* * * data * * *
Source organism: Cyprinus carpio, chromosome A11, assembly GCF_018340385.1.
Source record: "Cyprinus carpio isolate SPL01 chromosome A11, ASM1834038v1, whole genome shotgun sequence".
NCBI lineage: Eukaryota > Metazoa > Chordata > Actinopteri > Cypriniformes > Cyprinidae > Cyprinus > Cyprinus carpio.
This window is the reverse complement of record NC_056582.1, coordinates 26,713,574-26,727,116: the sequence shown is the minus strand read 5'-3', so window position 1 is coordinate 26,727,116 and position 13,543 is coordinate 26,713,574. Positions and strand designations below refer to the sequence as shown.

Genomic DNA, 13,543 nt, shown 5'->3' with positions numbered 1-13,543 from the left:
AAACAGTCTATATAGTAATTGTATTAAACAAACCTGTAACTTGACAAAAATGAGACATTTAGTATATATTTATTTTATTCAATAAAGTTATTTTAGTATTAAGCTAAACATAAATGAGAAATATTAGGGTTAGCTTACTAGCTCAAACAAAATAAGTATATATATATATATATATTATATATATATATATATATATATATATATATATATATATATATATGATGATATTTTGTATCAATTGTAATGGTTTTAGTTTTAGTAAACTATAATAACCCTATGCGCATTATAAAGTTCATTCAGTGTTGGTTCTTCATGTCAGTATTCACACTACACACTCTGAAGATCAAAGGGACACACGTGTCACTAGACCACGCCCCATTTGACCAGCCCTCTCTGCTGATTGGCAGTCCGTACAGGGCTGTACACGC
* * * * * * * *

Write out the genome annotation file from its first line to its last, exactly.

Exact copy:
Source organism: Cyprinus carpio, chromosome A11, assembly GCF_018340385.1.
Source record: "Cyprinus carpio isolate SPL01 chromosome A11, ASM1834038v1, whole genome shotgun sequence".
NCBI lineage: Eukaryota > Metazoa > Chordata > Actinopteri > Cypriniformes > Cyprinidae > Cyprinus > Cyprinus carpio.
This window is the reverse complement of record NC_056582.1, coordinates 26,713,574-26,727,116: the sequence shown is the minus strand read 5'-3', so window position 1 is coordinate 26,727,116 and position 13,543 is coordinate 26,713,574. Positions and strand designations below refer to the sequence as shown.

Genomic DNA, 13,543 nt, shown 5'->3' with positions numbered 1-13,543 from the left:
AAACAGTCTATATAGTAATTGTATTAAACAAACCTGTAACTTGACAAAAATGAGACATTTAGTATATATTTATTTTATTCAATAAAGTTATTTTAGTATTAAGCTAAACATAAATGAGAAATATTAGGGTTAGCTTACTAGCTCAAACAAAATAAGTATATATATATATATATATTATATATATATATATATATATATATATATATATATATATATATATGATGATATTTTGTATCAATTGTAATGGTTTTAGTTTTAGTAAACTATAATAACCCTATGCGCATTATAAAGTTCATTCAGTGTTGGTTCTTCATGTCAGTATTCACACTACACACTCTGAAGATCAAAGGGACACACGTGTCACTAGACCACGCCCCATTTGACCAGCCCTCTCTGCTGATTGGCAGTCCGTACAGGGCTGTACACGC